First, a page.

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There is nothing like watching Night at the Roxybury’s to remind me of that great existential question: What is love?  It is a classic—that both male and female scholars and the rapper, Fat Joe, have poured over for centuries.  Love is this, love is that.  Numerous generalizations have been used to describe it.  The Beatles told us that all we need is love.  Owen Wilson, in Wedding Crashers, reveals that true love is the soul’s recognition of its counterpoint in another.  Then, he says he read it on a bumper sticker.  Oh well, it’s still sweet.  


But what is it, really?  Is love the objective truth that we hold it up to be?  That poets and romantics have lauded or admonished in their works?  Or is love merely the individual manifestation of emotion?  Arguments can be made for both, and seem true.  But thanks to discoveries in modern neuroscience, scientists are beginning to understand the true nature of love.  Or, in better words, the true chemistry of love.


Dr. Louann Brizendine writes in her book, The Female Brain, “Passionately being in love or so-called infatuation-love is now a documented brain state.  It shares brain circuits with states of obsession, mania, intoxication, thirst, and hunger.  It is not an emotion, but it does intensify or decreases other emotions.  The being-in-love circuits are primarily a motivation system, which is different from the brain’s sex drive area but overlaps with it.  This fevered brain activity runs on hormones and neurochemicals such as dopamine (feel-good brain chemical—a high), estrogen (queen chemical—all powerful), oxytocin (triggers trust circuits, peaceful and calming), and testosterone (sexual drive, forceful seducer).”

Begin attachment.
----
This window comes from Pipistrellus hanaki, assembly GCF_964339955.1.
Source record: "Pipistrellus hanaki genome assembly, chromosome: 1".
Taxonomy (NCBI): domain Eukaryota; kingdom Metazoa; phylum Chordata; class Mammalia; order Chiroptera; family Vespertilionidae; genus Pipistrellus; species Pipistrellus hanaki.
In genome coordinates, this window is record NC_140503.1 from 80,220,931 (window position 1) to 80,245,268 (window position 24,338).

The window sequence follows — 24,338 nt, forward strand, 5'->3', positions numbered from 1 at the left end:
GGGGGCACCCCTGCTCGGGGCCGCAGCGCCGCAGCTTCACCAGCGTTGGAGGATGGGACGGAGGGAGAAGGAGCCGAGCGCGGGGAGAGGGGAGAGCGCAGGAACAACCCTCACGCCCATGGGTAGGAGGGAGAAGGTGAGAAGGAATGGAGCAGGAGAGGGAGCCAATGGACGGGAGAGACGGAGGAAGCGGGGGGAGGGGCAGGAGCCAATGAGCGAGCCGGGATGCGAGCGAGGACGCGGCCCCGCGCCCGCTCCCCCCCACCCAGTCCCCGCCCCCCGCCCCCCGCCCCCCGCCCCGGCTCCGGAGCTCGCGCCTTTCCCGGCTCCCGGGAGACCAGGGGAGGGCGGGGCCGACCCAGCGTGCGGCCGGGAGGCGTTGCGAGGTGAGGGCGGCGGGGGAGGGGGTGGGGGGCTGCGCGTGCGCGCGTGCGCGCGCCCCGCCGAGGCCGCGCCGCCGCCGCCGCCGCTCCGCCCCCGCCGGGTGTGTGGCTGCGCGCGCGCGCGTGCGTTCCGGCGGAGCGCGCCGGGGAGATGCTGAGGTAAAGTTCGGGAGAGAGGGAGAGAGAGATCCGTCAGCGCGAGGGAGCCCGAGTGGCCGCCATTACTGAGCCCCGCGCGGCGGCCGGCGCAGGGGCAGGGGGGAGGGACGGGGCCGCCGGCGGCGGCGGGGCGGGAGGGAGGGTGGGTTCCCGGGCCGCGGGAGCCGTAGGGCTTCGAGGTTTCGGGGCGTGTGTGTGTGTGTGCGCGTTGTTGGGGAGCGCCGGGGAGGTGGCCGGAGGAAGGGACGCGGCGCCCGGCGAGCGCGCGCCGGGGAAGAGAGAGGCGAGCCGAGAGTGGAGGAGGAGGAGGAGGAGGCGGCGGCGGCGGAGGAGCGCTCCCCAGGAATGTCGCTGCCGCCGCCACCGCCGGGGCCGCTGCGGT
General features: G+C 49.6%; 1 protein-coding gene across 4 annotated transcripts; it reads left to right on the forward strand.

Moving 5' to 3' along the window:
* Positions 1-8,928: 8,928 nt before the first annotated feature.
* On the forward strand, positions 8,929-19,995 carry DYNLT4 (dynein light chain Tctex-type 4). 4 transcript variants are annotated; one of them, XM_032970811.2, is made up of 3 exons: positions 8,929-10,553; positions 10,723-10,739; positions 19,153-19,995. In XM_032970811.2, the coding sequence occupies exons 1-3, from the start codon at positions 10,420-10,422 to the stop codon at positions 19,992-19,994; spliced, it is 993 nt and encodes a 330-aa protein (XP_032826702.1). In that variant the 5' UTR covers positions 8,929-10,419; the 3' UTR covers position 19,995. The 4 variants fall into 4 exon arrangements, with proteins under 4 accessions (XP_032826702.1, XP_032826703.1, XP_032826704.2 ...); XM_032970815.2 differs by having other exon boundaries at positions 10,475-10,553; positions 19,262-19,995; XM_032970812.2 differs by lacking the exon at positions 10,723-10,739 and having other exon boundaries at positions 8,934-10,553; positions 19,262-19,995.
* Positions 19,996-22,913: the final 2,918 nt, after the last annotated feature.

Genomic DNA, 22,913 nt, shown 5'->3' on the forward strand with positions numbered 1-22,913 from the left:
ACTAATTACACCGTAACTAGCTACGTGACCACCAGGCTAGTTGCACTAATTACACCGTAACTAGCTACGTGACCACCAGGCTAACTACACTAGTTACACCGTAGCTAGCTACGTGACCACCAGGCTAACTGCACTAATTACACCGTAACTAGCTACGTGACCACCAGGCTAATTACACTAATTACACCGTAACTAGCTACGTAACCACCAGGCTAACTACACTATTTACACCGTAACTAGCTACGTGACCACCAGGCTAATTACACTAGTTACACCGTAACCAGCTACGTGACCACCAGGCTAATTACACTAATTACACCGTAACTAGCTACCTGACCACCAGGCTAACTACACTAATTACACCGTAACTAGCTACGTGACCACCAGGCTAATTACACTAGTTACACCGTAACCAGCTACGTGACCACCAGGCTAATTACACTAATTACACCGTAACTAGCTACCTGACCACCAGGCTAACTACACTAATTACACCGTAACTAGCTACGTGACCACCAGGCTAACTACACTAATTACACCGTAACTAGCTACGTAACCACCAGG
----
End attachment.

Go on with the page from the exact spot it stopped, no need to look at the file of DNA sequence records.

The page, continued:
This provides an interesting insight into why individuals can become “love-addicts.”  During this brain state, the amygdala—the fear center of the brain—and the anterior cingulate cortex—the brain’s worrying and critical thinking system—are turned down by these love circuits.  The effect, essentially, is the same that Ecstasy has on the brain—individuals become less wary of strangers and new environments.  Love also triggers classic symptoms similar to initial effects of drugs such as amphetamines, cocaine, and opiates, as these trigger the brain’s reward circuit (dopamine, serotonin, acetylcholine, norepinephrine, and oxytocin).  


Brizendine also claims that this explains why we experience a “honeymoon stage” in a relationship.  And why the first few months are so thrilling.  Once we start constantly being physically close to a partner, our brains release oxytocin and dopamine, thus making us feel like all we want to do is lay in bed all day and cuddle.  She also details why after about 6-8 months of this, we stop feeling so giddy.  It primarily has to do with the reward circuits shutting down, and the commitment circuits starting up.  These release higher amounts of oxytocin, which brings a lasting sense of peace, calm, and connection, instead of the wired, sexual drive of dopamine, testosterone and estrogen.  


This is a rather brief description, but to find out more, read The Female Brain by Louann Brizendine.  Also, Why We Love by Helen Fisher. / Issue 104 - September 1626
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